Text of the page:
When it comes to weight reduction the pressure is not that high in CVs as compared to passenger cars. Nevertheless, everybody is happy if we can reduce the number of components. “When we account for all the sensors, we come to the point of sensor fusion. All the information goes into one controller that takes everything into account. With this we can derive more accurate information from the raw data coming in. Here the software plays a vital role. This is needed when it comes to automated driving,” he said.
The global company develops products under the umbrella of software security. A component gets hacked when someone gets access to the car. Therefore, every access has to be secured. With all the vehicles becoming more and more connected to the outside world by different means, unauthorised access to the car is possible. “What we do is secure that line to the outside world; we are collaborating with Cisco to do the utmost possible. The hazard is there and my personal view is that this problem will increase. Everybody has to work together, the OEMs, the suppliers, the manufacturers, to make access as secure as possible. Time and effort is going in to prevent this from happening,” Ruf said.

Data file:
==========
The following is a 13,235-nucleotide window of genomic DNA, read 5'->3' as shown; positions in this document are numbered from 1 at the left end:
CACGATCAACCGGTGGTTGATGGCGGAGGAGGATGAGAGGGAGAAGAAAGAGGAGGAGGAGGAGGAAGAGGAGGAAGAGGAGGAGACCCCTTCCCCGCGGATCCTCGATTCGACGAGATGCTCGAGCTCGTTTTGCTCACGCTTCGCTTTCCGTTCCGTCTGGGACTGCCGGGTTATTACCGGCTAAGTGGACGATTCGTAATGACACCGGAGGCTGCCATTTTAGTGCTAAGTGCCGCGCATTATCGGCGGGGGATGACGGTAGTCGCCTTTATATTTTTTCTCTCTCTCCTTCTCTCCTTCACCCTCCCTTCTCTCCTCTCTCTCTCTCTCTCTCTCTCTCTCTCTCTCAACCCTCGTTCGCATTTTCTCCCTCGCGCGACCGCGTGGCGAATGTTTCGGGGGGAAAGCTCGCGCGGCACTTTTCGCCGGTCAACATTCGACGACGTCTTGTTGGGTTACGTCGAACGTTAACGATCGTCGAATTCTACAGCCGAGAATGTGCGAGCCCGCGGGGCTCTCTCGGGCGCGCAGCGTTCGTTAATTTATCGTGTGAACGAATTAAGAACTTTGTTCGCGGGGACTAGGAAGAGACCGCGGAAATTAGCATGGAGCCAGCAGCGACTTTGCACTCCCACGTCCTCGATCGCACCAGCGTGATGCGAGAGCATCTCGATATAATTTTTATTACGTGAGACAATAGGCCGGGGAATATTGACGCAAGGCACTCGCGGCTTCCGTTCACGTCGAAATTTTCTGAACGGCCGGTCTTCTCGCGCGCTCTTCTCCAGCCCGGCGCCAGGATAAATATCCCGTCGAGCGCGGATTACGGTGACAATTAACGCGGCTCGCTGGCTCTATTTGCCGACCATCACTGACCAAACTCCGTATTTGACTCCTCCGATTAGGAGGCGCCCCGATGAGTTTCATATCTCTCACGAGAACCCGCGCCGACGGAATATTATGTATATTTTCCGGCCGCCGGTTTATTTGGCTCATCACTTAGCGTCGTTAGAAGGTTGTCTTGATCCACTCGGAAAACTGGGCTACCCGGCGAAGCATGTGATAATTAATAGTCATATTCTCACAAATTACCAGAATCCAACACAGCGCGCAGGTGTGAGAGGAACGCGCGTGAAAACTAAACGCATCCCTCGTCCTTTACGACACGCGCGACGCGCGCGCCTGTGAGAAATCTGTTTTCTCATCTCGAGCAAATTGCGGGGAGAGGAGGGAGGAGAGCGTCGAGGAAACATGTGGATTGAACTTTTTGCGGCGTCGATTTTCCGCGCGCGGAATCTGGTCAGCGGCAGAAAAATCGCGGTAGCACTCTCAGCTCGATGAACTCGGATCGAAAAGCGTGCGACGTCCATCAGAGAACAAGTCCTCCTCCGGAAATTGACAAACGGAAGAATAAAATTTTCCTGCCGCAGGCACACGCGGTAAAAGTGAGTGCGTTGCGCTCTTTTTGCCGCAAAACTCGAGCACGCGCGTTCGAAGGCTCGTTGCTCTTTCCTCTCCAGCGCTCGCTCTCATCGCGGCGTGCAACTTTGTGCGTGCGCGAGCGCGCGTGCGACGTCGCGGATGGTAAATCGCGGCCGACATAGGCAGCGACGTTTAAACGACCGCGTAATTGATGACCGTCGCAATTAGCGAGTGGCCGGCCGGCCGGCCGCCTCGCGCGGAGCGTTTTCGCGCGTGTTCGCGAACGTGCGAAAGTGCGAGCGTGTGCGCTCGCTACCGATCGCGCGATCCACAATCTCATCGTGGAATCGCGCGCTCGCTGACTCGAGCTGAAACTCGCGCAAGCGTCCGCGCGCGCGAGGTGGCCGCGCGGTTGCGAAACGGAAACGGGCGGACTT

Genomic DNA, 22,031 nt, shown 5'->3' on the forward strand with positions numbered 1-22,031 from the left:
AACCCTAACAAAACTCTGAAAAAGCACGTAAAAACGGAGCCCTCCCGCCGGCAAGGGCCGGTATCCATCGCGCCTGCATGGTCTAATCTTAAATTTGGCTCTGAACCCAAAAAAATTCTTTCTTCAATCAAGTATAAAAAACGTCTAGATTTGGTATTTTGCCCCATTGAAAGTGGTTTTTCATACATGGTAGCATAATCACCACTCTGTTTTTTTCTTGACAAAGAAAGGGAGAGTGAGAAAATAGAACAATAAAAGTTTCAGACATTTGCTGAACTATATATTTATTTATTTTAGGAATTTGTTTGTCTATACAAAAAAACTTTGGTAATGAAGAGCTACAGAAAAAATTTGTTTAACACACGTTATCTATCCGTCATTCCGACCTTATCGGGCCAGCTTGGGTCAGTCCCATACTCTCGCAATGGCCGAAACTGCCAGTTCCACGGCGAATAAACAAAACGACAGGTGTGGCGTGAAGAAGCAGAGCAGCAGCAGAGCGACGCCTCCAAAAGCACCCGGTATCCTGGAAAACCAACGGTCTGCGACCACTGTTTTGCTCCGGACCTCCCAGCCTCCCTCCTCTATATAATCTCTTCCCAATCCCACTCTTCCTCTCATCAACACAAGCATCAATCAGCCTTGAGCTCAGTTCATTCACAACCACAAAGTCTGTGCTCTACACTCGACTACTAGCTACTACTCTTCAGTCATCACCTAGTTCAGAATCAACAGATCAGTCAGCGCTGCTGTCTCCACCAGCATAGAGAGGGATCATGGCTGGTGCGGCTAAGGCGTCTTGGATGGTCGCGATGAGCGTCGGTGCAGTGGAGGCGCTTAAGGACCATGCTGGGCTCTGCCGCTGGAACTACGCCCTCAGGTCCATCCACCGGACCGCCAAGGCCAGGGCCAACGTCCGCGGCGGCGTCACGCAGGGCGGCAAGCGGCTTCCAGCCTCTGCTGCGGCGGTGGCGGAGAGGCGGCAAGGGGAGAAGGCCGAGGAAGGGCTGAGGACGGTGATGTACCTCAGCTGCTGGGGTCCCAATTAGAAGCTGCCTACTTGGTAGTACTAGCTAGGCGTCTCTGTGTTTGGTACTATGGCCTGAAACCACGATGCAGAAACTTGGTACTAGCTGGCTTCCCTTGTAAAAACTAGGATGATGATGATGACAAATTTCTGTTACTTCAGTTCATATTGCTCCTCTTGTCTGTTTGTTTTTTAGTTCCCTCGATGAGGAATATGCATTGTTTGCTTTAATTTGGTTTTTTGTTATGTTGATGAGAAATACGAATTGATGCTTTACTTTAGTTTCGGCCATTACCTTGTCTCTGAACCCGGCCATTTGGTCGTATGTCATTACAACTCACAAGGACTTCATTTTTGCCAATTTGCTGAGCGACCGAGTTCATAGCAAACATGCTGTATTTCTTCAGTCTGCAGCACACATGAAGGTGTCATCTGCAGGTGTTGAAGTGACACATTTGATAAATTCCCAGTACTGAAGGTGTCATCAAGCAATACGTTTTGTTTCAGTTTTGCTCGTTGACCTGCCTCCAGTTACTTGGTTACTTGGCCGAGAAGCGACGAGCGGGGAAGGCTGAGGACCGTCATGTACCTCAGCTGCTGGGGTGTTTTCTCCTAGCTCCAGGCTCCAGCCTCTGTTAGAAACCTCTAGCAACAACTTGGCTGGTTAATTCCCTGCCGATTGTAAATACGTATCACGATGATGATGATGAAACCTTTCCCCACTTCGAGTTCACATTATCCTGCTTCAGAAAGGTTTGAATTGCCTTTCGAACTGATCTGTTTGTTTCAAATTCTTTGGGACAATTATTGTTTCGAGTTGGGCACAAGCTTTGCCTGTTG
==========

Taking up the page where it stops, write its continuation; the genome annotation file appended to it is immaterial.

Accessing hardware could damage a set or batch of vehicles while software access could damage a phenomenally large number. One software can open the door to all vehicles; however one software could also close that door. “We have put many encryptions in place with cooperation from Cisco.” he said.
Automation In India
Ruf said automatic driving in India depends on the type of roads available. “There are certain vehicles where it makes sense and others where it doesn’t. In the long haul, on highways, it is absolutely necessary, even in India,” he opined.
For Continental, the priorities for India, he said answering a specific question, “are satisfying our customers with the right solutions and bettering the instrument cluster so that the driver gets some relief from stress for better safety. We hope future legislation will cover this aspect.” The other focus areas of Continental for India include improving the power train to reduce fuel consumption by using the latest technologies; reduce the wind-drag on trucks on highways; develop customised solutions to meet customer needs specific to India; make use of platform solutions for clusters and control units with respect to OEMs; replace ‘global’ with ‘local’ wherever possible and make use of the Continental Technology Centre and local R&D team keeping costs in mind, he concluded.